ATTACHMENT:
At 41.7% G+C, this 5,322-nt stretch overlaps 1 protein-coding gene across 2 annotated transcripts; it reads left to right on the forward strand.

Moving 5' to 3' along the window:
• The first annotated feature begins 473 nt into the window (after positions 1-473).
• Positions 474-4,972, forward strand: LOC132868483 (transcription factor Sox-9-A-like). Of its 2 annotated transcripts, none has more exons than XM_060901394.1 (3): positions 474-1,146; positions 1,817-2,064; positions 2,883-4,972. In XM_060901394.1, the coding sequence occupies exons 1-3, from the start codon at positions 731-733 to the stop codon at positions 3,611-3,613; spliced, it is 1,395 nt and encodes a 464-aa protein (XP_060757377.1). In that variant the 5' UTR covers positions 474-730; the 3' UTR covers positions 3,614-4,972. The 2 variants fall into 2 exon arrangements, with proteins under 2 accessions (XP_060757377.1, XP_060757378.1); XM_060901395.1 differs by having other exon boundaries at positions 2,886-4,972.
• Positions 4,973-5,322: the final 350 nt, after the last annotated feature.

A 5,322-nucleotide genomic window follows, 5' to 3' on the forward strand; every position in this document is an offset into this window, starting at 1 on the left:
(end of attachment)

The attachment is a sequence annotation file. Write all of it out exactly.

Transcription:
At 41.7% G+C, this 5,322-nt stretch overlaps 1 protein-coding gene across 2 annotated transcripts; it reads left to right on the forward strand.

Moving 5' to 3' along the window:
• The first annotated feature begins 473 nt into the window (after positions 1-473).
• Positions 474-4,972, forward strand: LOC132868483 (transcription factor Sox-9-A-like). Of its 2 annotated transcripts, none has more exons than XM_060901394.1 (3): positions 474-1,146; positions 1,817-2,064; positions 2,883-4,972. In XM_060901394.1, the coding sequence occupies exons 1-3, from the start codon at positions 731-733 to the stop codon at positions 3,611-3,613; spliced, it is 1,395 nt and encodes a 464-aa protein (XP_060757377.1). In that variant the 5' UTR covers positions 474-730; the 3' UTR covers positions 3,614-4,972. The 2 variants fall into 2 exon arrangements, with proteins under 2 accessions (XP_060757377.1, XP_060757378.1); XM_060901395.1 differs by having other exon boundaries at positions 2,886-4,972.
• Positions 4,973-5,322: the final 350 nt, after the last annotated feature.

A 5,322-nucleotide genomic window follows, 5' to 3' on the forward strand; every position in this document is an offset into this window, starting at 1 on the left: